In the March of 2014, George Faison stood at a breeding farm in Miyazaki, a coastal prefecture on Japan’s southernmost island, looking out over a Wagyu feedlot. Dressed in a white coat, blue booties and a hairnet, he examined the massive black Japanese bulls from the other side of a clear dividing wall. He was there because he had read an article by Barry Estabrook disparaging the husbandry practices of Kobe beef, a close relative to Miyazaki Wagyu, so he decided to inspect the farm himself, in person. Faison was hired in the fall of 2006 to reinvigorate Debragga & Spitler, a meat wholesaler based in New Jersey. These bulls were part of that effort, so he wasn’t taking any chances.
Only 18 months prior, Wagyu meat was legally allowed back in the US. The government instituted a three-year ban on imports after an outbreak of foot-and-mouth disease in Japan. When the ban lifted, only three distributors in the US received contracts to import the Miyazaki Wagyu, and Debragga was one of them. This was a huge deal; the Wagyu from Miyazaki has held the title at the National Wagyu Competition in Japan, the “Wagyu Olympics”, for the past 10 years. It’s the best Wagyu, and Wagyu is considered by most to produce the best beef money can buy.
Unfortunately, as Faison told me when I visited him earlier this year, it’s hard to convince people of this. Take, as an example, Kobe beef. Kobe beef is a strain of Wagyu cattle, named after the location in which the beef is raised, like Champagne or Scotch. But unlike with alcohol, there are no rules against labelling anything Kobe, or Kobe-style. The moment Kobe became synonymous with quality, sellers began slapping the name on anything to increase sales. The word Kobe became meaningless. For the same reason, Wagyu, like real Kobe, has little ability to distinguish itself in the domestic marketplace. But Faison is trying to change that.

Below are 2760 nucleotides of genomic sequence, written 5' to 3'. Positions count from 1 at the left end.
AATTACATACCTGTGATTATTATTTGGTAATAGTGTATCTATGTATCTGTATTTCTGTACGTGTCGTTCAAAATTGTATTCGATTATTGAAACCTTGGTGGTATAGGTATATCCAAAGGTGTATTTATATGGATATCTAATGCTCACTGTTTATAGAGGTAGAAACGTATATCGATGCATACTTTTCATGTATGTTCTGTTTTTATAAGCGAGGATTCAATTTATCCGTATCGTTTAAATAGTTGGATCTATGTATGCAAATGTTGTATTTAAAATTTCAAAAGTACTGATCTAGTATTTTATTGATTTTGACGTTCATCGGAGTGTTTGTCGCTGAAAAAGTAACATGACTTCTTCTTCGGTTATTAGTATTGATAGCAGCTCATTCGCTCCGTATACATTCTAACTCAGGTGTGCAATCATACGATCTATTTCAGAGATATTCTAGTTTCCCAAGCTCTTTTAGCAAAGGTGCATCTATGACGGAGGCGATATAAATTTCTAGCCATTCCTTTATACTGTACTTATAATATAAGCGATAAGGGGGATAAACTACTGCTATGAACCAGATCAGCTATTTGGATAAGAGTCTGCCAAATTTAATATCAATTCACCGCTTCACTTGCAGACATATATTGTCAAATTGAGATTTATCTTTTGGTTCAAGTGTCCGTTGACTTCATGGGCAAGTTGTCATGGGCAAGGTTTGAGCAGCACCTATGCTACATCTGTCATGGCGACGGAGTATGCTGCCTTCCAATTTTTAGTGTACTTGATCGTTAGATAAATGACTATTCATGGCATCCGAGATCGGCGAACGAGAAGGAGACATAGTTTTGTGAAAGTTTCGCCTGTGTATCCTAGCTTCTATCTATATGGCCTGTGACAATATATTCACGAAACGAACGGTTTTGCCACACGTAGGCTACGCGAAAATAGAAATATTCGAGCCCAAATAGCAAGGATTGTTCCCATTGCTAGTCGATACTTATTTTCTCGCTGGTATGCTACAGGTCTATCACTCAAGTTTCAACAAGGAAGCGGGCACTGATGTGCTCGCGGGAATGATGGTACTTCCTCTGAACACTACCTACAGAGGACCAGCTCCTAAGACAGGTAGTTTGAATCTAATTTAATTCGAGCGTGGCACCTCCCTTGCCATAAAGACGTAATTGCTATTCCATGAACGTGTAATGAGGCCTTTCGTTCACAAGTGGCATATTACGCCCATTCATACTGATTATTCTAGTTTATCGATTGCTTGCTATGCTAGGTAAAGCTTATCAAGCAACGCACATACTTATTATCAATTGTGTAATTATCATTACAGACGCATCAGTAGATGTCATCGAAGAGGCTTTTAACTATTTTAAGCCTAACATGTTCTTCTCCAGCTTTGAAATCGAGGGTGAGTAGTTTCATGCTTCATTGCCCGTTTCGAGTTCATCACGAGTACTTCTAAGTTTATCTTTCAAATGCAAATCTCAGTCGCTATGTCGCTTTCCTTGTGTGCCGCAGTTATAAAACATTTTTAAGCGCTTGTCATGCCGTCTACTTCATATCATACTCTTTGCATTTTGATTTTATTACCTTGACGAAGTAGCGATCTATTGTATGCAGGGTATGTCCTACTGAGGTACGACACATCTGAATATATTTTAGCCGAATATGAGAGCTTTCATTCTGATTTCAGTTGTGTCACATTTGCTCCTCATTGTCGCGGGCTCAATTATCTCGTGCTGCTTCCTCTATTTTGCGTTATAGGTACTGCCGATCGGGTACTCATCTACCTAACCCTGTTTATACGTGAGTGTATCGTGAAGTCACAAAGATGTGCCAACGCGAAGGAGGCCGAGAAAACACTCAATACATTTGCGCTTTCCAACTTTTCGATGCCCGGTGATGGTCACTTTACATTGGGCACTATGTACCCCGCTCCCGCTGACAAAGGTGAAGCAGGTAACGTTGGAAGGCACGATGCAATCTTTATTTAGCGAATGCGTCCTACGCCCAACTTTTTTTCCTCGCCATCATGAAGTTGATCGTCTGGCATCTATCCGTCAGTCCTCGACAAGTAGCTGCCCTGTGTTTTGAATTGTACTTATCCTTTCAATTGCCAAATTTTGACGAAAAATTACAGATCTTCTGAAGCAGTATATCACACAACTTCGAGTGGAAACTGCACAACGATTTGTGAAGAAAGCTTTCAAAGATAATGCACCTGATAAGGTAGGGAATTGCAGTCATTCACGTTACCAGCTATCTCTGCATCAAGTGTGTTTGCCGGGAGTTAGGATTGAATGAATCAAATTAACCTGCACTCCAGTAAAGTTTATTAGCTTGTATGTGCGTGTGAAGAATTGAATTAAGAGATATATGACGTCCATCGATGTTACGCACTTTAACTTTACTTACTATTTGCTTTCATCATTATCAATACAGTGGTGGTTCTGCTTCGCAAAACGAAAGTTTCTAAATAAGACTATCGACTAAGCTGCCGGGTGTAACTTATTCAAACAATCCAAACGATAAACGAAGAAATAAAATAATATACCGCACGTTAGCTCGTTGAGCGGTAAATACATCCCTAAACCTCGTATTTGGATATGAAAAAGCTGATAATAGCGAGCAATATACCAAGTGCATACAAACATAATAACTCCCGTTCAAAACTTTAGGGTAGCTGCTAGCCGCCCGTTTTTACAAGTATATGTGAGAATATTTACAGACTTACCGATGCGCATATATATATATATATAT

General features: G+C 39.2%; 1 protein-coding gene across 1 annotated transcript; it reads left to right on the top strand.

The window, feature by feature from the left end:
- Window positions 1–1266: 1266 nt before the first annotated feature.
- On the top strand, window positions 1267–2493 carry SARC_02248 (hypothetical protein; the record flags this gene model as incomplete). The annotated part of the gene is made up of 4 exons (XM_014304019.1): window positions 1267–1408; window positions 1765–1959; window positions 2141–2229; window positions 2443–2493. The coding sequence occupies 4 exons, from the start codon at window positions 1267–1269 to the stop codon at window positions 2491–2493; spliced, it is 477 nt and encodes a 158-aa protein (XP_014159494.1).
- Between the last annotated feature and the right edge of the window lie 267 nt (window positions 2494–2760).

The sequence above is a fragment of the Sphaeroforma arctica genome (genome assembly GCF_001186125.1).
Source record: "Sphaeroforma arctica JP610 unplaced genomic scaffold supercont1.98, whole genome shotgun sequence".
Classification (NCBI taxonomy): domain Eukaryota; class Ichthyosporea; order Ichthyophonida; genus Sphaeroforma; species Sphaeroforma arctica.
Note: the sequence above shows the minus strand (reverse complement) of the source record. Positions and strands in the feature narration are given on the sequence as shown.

Wagyu means literally “Japanese cattle”. DeBragga, in its squat gray headquarters in Jersey City, which overlooks the One World Trade Center, carries three versions of the breed. The American Wagyu — the result of Wagyu cattle crossbred with Angus cattle — is redder and beefier tasting, which American palates prefer. The Australian Wagyu — which is Wagyu cattle crossbred with Holstein cattle — maintains a more tender, fattier meat, which Australians then sell in the far east, including back to Japan. And then there’s Japanese Wagyu, the holy grail, which can be sold for hundreds of dollars a pound.
For reference, in May of 2015, 2.38 million cattle were slaughtered in the US. That’s just over 537,000 a week for burgers, hangers, ribeyes, ribs, chuck, shoulder, filet mignon and whatever else can fit on a grill. For Japanese Wagyu, the number of cattle slaughtered every week comes out to about 1,500. And in America, according to Faison, the Wagyu Angus cross amounts to only 500 slaughtered animals each week. The costs associated with raising Wagyu make it expensive and hard to find, but for those that do cook it, it’s analogous to watching tennis live when you only ever watched on TV, or replacing a faulty bass driver on a speaker you didn’t know was busted; you don’t know you missing something, until you’ve had the marbling.
“The marbling is the single most important indicator of the eating experience. It’s correlated with tenderness and flavor on the palate,” said Marc Sarrazin, president of DeBragga Meats since 1992, before adding, simply: “Fat is flavor.” This marbling shows up as white intermuscular fat, spiderwebbed throughout the pink muscle fibers. When cooked, this fat helps the meat maintain its buttery quality, both in taste and consistency. It’s meat that melts on the tongue. You could eat it with a spoon.